History of Title I

The History of Title I

Title I of the Elementary and Secondary Education Act of 1965  (ESEA) is the largest federally funded education program.  The overall purpose of Title I is to give funds to schools with high concentrations of children living in poverty in order to provide special assistance for children who are not achieving well academically or who are at risk of educational difficulty.  In addition, the main goal of the Title I grant is to ensure that all children have a fair, equal and significant opportunity to obtain a high-quality education and reach, at minimum, proficiency on challenging state academic achievement standards and assessments. 

In 1994, Congress overhauled Title I through the Improving America's Schools Act (IASA).  Congress rewrote the law to align Title I programs with the standards-based education reforms taking place in general education.  The revised law emphasizes that educationally disadvantaged students must be educated according to the same high standards established for all students.  In 2015, Congress passed the latest version of  Title I, under the Every Student Succeeds Act of 2015 (ESSA).  Targeted remedies for poor school performance were clearly specified  as were specific definitions for Adequate Yearly Progress (AYP).

In 2012, the Virginia Department of Education applied for and received a flexibility waiver from some of the requirements of the Elementary and Secondary Act (formerly referred to as "No Child Left Behind").  Due to the flexibility waiver, schools no longer have to make AYP.  Now schools must meet Annual Measurable Objectives (AMOs) for the three identified proficiency gap groups and their subgroups in the areas of reading and math.  The goal is to reduce the gap among groups by 50% in six (6) years.  (To learn more about accountability in Virginia public schools, please visit:   http://www.doe.virginia.gov/federal_programs/esea/flexibility/faq_amo.pdf)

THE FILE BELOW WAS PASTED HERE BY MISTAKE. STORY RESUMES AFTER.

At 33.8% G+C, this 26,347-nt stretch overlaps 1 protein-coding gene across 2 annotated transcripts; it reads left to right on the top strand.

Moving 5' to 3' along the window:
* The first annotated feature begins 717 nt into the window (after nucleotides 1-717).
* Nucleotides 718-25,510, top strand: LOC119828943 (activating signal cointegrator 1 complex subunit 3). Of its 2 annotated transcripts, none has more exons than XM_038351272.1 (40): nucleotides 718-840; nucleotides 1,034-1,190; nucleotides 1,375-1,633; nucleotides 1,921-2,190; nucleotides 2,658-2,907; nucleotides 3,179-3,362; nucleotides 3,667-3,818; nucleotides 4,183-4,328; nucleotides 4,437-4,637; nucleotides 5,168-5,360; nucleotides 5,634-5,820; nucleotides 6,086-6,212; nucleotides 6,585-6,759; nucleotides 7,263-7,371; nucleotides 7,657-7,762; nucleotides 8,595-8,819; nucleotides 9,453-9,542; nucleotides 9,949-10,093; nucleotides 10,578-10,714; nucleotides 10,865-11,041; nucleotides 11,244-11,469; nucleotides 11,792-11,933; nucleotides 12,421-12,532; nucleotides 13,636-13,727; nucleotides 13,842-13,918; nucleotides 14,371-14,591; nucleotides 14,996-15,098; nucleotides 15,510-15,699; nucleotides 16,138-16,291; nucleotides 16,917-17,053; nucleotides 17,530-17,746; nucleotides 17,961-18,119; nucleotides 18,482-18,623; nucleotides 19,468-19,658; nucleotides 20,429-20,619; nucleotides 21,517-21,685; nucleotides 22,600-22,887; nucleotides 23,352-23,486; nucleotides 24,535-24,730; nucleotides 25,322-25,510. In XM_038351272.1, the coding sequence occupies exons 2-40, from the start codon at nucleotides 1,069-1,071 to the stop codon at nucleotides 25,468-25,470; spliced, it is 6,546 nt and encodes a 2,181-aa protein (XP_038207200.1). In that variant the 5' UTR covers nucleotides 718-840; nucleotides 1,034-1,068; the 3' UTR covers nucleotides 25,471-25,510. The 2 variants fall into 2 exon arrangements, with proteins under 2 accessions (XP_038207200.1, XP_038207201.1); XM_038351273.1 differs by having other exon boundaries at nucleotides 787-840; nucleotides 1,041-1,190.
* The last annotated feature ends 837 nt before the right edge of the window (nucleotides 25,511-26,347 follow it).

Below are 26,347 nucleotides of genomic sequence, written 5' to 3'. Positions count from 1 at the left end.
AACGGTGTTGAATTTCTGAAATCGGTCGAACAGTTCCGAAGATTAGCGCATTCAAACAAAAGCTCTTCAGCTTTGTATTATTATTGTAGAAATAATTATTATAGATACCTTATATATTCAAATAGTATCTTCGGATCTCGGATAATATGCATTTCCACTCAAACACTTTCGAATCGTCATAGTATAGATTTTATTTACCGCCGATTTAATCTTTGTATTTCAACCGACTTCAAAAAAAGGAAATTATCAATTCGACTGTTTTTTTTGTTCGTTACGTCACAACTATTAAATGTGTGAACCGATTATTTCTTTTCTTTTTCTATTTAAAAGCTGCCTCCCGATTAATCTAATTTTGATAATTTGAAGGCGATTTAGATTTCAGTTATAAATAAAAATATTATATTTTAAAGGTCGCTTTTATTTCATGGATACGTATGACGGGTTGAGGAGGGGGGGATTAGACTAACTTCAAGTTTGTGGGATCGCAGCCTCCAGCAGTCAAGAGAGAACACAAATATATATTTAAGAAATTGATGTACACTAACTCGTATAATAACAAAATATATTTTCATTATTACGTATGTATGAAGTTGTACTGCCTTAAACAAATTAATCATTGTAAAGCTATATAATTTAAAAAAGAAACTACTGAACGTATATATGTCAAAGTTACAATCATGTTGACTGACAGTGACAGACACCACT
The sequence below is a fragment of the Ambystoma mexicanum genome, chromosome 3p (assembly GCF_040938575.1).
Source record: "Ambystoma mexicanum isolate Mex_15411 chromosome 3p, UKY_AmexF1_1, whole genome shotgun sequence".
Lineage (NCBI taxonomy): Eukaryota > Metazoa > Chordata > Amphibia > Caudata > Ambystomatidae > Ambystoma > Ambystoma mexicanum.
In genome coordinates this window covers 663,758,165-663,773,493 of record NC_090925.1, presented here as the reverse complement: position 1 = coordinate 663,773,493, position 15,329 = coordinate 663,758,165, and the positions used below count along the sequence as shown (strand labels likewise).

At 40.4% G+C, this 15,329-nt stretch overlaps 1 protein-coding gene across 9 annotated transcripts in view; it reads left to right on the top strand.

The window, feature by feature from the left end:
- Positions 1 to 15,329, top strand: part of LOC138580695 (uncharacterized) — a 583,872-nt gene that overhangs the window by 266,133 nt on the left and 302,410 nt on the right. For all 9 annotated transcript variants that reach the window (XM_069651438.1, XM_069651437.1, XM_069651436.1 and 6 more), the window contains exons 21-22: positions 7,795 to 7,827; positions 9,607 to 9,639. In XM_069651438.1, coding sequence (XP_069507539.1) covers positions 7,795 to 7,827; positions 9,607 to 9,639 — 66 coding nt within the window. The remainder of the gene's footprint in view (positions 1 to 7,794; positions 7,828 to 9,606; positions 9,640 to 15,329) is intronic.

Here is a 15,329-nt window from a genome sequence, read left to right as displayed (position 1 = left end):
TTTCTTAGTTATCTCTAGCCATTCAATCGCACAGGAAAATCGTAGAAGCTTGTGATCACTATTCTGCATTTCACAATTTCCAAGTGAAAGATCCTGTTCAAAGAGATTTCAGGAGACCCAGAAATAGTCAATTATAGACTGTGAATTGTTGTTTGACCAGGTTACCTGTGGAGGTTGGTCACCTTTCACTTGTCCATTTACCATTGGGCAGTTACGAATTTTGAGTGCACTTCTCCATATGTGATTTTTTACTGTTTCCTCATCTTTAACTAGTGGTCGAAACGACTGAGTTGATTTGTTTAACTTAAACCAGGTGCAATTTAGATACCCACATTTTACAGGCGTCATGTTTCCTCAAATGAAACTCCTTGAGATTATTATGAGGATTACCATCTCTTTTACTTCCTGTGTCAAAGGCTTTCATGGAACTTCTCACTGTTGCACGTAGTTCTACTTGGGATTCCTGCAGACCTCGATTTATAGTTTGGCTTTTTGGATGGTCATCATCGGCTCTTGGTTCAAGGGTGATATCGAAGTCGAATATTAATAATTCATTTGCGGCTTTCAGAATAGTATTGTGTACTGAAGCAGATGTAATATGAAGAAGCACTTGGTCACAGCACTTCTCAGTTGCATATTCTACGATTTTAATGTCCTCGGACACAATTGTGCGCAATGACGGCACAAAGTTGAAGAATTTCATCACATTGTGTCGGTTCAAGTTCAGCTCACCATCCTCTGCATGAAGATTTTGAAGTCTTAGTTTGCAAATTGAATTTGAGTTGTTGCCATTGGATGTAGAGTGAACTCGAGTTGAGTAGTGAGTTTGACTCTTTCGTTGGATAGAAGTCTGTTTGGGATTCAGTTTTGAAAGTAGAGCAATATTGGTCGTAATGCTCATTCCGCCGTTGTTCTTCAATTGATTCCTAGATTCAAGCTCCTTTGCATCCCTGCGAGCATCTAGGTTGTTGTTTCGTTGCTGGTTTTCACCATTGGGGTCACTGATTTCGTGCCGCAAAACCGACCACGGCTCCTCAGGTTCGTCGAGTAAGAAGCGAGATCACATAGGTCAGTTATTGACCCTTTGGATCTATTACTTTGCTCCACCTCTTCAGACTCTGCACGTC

There are two primary models for serving students in a Title I school:   school-wide programs and targeted assistance programs.  In school-wide programs, Title I funds may be combined with other federal, state and local funds to upgrade the entire educational program of all students in the school.  In contrast, Title I funds in targeted assistance  programs may only be used to provide services to eligible children identified as having the greatest academic need.  Both school-wide and targeted assistance programs must be based on research-based effective means of improving student achievement and strategies to support parental involvement.